Jonathan Last’s new What To Expect When No One’s Expecting is the best-written, most engaging, and funniest book on the social cost of low birth rates and population decline.  While he focuses on fertility, he breaks with typical conservatives by hailing the massive benefits of immigration too.  Highly recommended. 

Despite my sympathy for Last’s pro-human position, though, there is a big gap between his rhetoric and the facts.  Indeed, there is a big gap between his rhetoric and his facts.

The subtitle of Last’s book is America’s Coming Demographic Disaster.  He tries to tone this down in the intro:

Unlike Ehrlich, I’m not selling doom. (Unless that’s good for book-buying.  In which case, we’re doomed.)

Yet the text is largely consistent with the subtitle:

[S]ub-replacement fertility rates eventually lead to a shrinking of population – and throughout recorded human history, declining populations have always followed or been followed by Very Bad Things.  Disease.  War.  Economic stagnation or collapse.  And these grim tidings from history may be in our future, since population contraction is where most of the world is headed.

Notice the odd language: “followed or been followed.”  The reason is pretty obvious.  History is full of cases where Very Bad Things happen, then population falls as a result: the Black Death, the Mongol invasions, the conquest of the New World.  But history is not full of cases when population falls as a result of low fertility, then Very Bad Things happen.  Indeed, I’m not aware of any clear-cut examples of the latter.  And as far as I can tell, Last doesn’t provide any such examples.*

“Very Bad Things” isn’t a throwaway line; it’s also the title of chapter 5.  After reading this chapter, though, you really have to ask, “Is that all you got?”  When critics of overpopulation cry “disaster,” they predict mass famine and social collapse.  The Ehrlichs of the world are silly, but their rhetoric is consistent with their predictions.  Last’s list of Very Bad Things is underwhelming by comparison: health care rising as a share of GDP, shrinking cities, closing villages, and unsustainable retirement programs.  He also mentions decreased innovation, but focuses on the debatable effect of median age instead of the undebatable effect of total population.**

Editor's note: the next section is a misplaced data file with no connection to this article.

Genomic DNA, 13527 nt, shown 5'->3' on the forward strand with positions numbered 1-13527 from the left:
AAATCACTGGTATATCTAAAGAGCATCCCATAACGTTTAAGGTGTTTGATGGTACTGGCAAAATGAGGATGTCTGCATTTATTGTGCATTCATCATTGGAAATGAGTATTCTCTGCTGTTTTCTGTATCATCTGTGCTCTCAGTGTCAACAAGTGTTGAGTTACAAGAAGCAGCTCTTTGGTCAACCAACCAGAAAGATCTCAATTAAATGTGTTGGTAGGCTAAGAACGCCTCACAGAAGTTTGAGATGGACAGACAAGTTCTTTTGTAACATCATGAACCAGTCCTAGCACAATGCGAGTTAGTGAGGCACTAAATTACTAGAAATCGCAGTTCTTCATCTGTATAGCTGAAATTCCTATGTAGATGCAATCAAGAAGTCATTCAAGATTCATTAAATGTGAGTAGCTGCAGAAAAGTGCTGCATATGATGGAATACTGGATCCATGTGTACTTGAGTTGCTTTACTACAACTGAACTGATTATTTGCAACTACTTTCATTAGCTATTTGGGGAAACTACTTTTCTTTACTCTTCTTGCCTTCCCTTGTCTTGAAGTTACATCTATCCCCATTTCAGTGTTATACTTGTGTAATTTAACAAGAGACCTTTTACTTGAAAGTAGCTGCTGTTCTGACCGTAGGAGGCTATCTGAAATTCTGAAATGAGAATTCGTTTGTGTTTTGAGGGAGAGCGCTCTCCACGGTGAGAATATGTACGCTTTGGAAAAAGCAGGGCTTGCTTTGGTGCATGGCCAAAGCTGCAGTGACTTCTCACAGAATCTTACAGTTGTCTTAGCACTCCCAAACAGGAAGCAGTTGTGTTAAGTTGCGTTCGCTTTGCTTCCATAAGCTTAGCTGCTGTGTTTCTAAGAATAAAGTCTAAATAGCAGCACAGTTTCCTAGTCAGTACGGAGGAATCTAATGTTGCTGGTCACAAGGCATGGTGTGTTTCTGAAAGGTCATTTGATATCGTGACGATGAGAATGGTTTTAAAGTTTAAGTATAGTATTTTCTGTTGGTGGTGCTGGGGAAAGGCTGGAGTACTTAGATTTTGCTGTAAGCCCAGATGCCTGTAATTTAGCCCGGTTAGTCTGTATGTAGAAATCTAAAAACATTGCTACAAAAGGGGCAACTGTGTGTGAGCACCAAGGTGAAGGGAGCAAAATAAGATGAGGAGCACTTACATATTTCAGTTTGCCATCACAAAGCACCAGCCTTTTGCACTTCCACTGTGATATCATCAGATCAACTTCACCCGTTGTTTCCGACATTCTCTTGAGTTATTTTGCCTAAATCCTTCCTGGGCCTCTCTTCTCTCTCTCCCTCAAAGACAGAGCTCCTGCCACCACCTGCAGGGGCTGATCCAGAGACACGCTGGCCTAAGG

Last’s Very Bad Things are problems, but they hardly add up to “disaster.”  People won’t like higher taxes and lower retirement benefits, but they’re hardly the end of the world.  If you’re really worried, you can protect your future by saving more in the present.  As for the other problems, most people will barely notice them.  At risk of sounding callous: Villages don’t shut down due to lack of population until there’s almost no one left to lament the shut-down.

To be fair, Last does anticipate blase reactions:

Mind you, these are the concerns of rich, First World countries, like
America.  If you’re a poor, developing country, the prospects of
population aging are much, much worse… A decline in lifestyle for a
middle-class American retiree might mean canceling cable, moving to a
smaller apartment, and not eating out.  A decline in lifestyle in a
place of abject poverty is something altogether different.

He’d be dead right if declining fertility were the only major long-run global trend.  But it’s not.  Here’s another major long-run global trend: rapid economic growth.  The Great Recession notwithstanding, the global economy continues to swiftly expand – especially in the Third World.  Some countries may get old before they get rich, but as long as demographic and economic trends continue, they’ll be rare.

If I disagree with Last on all these points, why do I agree with his natalist conclusions?  Because the greatest costs of declining fertility aren’t visible disasters, but missed opportunities.  The millions and billions of people who are never born won’t share their ideas with the world.  They won’t help spread the fixed costs of idea creation, product variety, and infrastructure.  And they won’t enjoy the gift of life.  (If you’re already objecting by listing the upsides of non-existence, think again).  Low fertility isn’t bad because we’ll lose what is.  Low fertility is bad because of we won’t gain what could have been.

I’m glad that Last is challenging our demographic complacency.  I hope people take his message seriously.  I want them to buy his book.  My worry, though, is that after they ponder Last’s list of Very Bad Things, undecided readers will decide that declining population isn’t worth worrying about.

* Last does have a chapter predicting Very Bad effects of declining fertility on foreign policy, but he doesn’t present any clear-cut historical examples of such effects.

** Yes, I have debated the undebatable.